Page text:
By Eric Janson and Adam R. Young
Seyfarth Synopsis: While the votes continue to be tallied in the Presidential election, one thing is certain – it was a BIG night for cannabis in America with five new states approving ballot measures to legalize recreational or medical marijuana.
With these new laws, nearly 110 million Americans (or over 1/3 of the country) will now live in a state where marijuana is legal for adult use. In New Jersey, by a nearly 2-1 margin, voters passed Public Question No. 1 – a constitutional amendment to legalize the use and possession of marijuana for persons age 21 and older and legalize the cultivation, processing, and sale of retail marijuana. Advocates believe this may now raise the stakes for neighboring states like New York, Connecticut and Pennsylvania to similarly take up legalization bills pending in their state legislatures out of concern for losing tax revenues to what is expected to now be one of the largest marijuana markets in the country.
Meanwhile in Montana, voters narrowly passed Initiative 190 and Initiative 118 which collectively will permit the use, production and sale of marijuana to adults ages 21 or older. In addition, persons serving marijuana-related sentences that are no longer crimes under these Initiatives may request that their convictions be expunged or may request they be resentenced if they are still incarcerated.
After a failed attempt at adult use legalization in 2016, voters in Arizona finally passed Proposition 207 — also known as the Smart and Safe Act — which permits the possession and use of marijuana for adults ages 21 years or older and permits individuals to grow up to six marijuana plants in their residences. Importantly for Arizona employers, the new law does not restrict the rights of companies to maintain a drug-free workplace or establish workplace policies restricting the use of marijuana by employees or prospective employees. See Section 36-2851(1). Likewise, employers are also not required to allow or accommodate the use, consumption, or possession of marijuana on the job. See Section 36-2851(2).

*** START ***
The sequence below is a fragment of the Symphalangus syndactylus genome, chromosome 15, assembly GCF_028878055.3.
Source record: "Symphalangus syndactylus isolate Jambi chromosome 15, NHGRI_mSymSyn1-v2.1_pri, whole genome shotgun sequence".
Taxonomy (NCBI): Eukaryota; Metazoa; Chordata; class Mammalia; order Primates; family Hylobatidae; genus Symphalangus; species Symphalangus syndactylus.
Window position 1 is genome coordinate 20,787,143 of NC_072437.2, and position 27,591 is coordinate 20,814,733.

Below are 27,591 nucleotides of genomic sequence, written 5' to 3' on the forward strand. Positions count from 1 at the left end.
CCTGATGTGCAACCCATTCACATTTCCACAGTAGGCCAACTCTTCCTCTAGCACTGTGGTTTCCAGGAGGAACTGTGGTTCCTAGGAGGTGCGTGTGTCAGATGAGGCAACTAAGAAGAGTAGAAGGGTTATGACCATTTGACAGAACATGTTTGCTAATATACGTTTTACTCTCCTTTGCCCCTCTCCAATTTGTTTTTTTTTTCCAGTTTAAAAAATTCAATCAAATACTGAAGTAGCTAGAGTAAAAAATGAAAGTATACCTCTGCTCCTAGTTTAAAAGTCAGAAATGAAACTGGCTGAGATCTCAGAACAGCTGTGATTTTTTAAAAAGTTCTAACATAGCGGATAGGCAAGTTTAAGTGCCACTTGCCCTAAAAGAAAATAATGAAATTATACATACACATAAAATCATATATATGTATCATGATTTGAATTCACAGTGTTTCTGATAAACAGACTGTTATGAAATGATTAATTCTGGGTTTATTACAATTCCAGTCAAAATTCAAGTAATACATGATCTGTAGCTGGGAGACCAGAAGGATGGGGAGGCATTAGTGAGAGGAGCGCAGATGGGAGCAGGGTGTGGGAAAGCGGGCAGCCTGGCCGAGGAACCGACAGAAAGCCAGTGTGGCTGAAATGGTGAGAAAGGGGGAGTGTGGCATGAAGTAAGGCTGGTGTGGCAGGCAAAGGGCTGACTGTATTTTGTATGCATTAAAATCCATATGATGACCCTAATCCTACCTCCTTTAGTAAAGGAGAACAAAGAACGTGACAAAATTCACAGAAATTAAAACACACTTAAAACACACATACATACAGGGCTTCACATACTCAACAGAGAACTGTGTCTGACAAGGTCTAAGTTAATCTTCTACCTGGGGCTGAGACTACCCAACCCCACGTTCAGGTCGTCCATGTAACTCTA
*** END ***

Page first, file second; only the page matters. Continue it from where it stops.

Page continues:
South Dakota also became the first state to legalize cannabis for medicinal and adult use purposes on the same day, overwhelming passing Constitutional Amendment A which legalizes the possession, use, transport, and distribution of marijuana and marijuana paraphernalia by people age 21 and older. Initiated Measure 26 also establishes a medical marijuana program for individuals with a “debilitating medical condition” which includes those with “a chronic or debilitating disease or medical condition…that includes severe, debilitating pain; severe nausea; seizures; or severe and persistent muscle spasms, including those characteristic of multiple sclerosis.”
In Mississippi, voters also overwhelmingly passed Initiative 65 which allows doctors in the state to prescribe medical marijuana for patients with at least one of 22 specified qualifying conditions including cancer, epilepsy or seizures, Parkinson’s disease, post-traumatic stress disorder (PTSD), Crohn’s disease, HIV, and more. Patients can also possess up to 2.5 ounces of medical marijuana at one time.
Finally, others states took considerable steps in relaxing other drug laws, with voters in Oregon passing ballot measures decriminalizing possession of small amounts of drugs, including cocaine, heroin, methamphetamine and another legalizing the therapeutic use of psilocybin mushrooms (aka “magic mushrooms”). Washington, D.C., also approved measures aimed at decriminalizing psilocybin mushrooms and other psychedelic plants.
While state governments will now be tasked with establishing the various regulatory frameworks needed to implement these new adult use and medicinal marijuana programs, it is undisputed that proponents of legalized marijuana had a very big Election Day and with these new ballot measures, adult use cannabis is now legal in 15 states (and the District of Columbia) and medicinal use of cannabis is legal in 35 states (and D.C.).
We have previously blogged, according to highly-respected safety professionals, employees who are impaired by cannabis present a safety risk in the workplace, particularly if they work in positions that are “safety-sensitive,” where an impairment will put the employee, coworkers, clients, or third parties at a risk of serious physical harm or death. On account of the risks to occupational safety and health posed by workplace cannabis use, the National Safety Council advises that employers adopt a zero tolerance policy for cannabis use in safety-sensitive positions.
While 15 states will soon permit the recreational use of marijuana, employers may maintain a range of restrictions on employee possession, use, and impairment by marijuana, cannabis, and related products. Employers may also continue pursuing drug testing options, particularly for safety-sensitive employees, to address the hazard and ensure that no employees work under the influence of drugs.
For more information on this or any related topic, please contact the authors, your Seyfarth attorney, or any member of the Workplace Safety and Health (OSHA/MSHA) or Cannabis Law Practice Teams.